If you're interested in hosting a game online, https://roll20.net/ is pretty awesome. It has google hangout integration for voice chat, neat tools for DMing, and a wide variety of character sheets to pick from. My group has been using it and all of the people that DM love it.
Grappling ~~in short~~ works as follows:
you state that you want to grapple a creature. The creature must be within your reach (almost always 5ft) and no more than one category size bigger than you (ex. youre medium and you can grapple large and smaller creatures).
You roll an athletics (STR) check.
The creature being grappled has their choice between rolling athletics or acrobatics to defend against being grappled.
if you rolled higher than the creature you are grappling you have grappled them and they are considered grappled
if the creature you are trying to grapple exceeds or ties your roll the grapple fails. and nothing really happens.
a grappled creature can use their action to attempt to escape a grapple which causes both players to roll again. This time if its a tie then the creature stays grappled. This is because in a contested check a tie keeps the situation as it is before the check.
really read the grappled condition cause my guess is based on you saying this
> grapple specific limbs or something.
is that you are assuming grappling a creature will make it unable to attack, which is a reasonable assumption if you have ever grappled someone IRL, however in D&D grappling does no such thing, even the restrained condition cannot apply the effects you are looking for. You need to incapacitate a creature if you want it not to be able to attack.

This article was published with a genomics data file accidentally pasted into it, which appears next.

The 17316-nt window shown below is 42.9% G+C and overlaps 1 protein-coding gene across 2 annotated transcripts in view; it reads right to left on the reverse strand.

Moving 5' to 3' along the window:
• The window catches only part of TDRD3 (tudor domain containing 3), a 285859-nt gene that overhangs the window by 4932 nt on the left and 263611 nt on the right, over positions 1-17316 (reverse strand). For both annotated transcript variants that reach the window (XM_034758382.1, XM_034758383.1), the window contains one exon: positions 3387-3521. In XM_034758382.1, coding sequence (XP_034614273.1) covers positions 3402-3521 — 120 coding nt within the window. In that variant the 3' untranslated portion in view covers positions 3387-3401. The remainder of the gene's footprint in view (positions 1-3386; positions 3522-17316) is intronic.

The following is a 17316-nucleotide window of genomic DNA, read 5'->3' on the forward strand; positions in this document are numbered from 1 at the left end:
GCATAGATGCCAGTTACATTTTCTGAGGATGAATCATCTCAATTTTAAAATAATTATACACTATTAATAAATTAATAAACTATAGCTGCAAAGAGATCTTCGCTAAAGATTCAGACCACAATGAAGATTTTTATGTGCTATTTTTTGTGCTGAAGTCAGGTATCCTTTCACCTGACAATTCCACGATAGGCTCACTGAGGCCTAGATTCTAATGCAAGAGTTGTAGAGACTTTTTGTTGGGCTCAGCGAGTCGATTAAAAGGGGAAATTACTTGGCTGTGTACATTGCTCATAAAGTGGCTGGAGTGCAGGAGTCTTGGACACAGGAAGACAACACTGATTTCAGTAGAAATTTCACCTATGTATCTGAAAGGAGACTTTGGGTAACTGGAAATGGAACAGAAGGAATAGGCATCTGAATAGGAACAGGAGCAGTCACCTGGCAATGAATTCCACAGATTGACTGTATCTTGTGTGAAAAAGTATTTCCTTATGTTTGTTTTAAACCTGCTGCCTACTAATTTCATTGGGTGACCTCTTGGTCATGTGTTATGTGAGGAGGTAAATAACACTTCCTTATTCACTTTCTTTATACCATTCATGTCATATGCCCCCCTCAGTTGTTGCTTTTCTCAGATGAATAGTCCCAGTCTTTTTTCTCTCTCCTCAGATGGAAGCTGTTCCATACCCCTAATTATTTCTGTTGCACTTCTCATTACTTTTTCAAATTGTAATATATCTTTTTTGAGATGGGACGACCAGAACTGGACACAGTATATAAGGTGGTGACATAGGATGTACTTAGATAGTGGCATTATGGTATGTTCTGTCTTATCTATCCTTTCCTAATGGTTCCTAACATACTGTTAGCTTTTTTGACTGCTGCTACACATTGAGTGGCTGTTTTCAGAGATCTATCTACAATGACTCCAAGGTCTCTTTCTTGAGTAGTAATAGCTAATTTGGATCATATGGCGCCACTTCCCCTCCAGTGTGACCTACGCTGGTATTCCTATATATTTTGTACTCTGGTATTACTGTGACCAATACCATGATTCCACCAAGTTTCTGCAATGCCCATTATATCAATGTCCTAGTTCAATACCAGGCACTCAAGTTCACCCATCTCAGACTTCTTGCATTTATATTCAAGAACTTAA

a much more Rules As Written way to accomplish my presumption of your goal is to try to disarm your opponent and steal their weapon. (check out the battle master subclass within fighter, but keep in mind ANYONE can try this, the battle master is just better at it). This will leave your opponent free to attack but for a measily 1+STR damage as opposed to a large greataxe 2d12+STR damage
let me know if anything is still unclear, it can be a bit convoluted.
Some people are really fussy about things like that, and to them "bandits" doesn't mean "people who attack and rob you in the wilderness" but the very specific monster type in the manual--you know, these guys--who have specific stats that are all always exactly the same. And they're not necessarily wrong, since many DMs play this way. Which makes "calling" them a sort of metagaming.
It's bizarre to me. And also because "Bandits!" is exactly what a character might yell in-game in response to any group of attackers roughly like these. But hey, different strokes, etc.
As per Roll20:
>When you score a critical hit, you get to roll extra dice for the attack’s damage against the target. Roll all of the attack’s damage dice twice and add them together. Then add any relevant modifiers as normal. To speed up play, you can roll all the damage dice at once.
>For example, if you score a critical hit with a Dagger, roll 2d4 for the damage, rather than 1d4, and then add your relevant ability modifier. If the Attack involves other damage dice, such as from the rogue’s Sneak Attack feature, you roll those dice twice as well.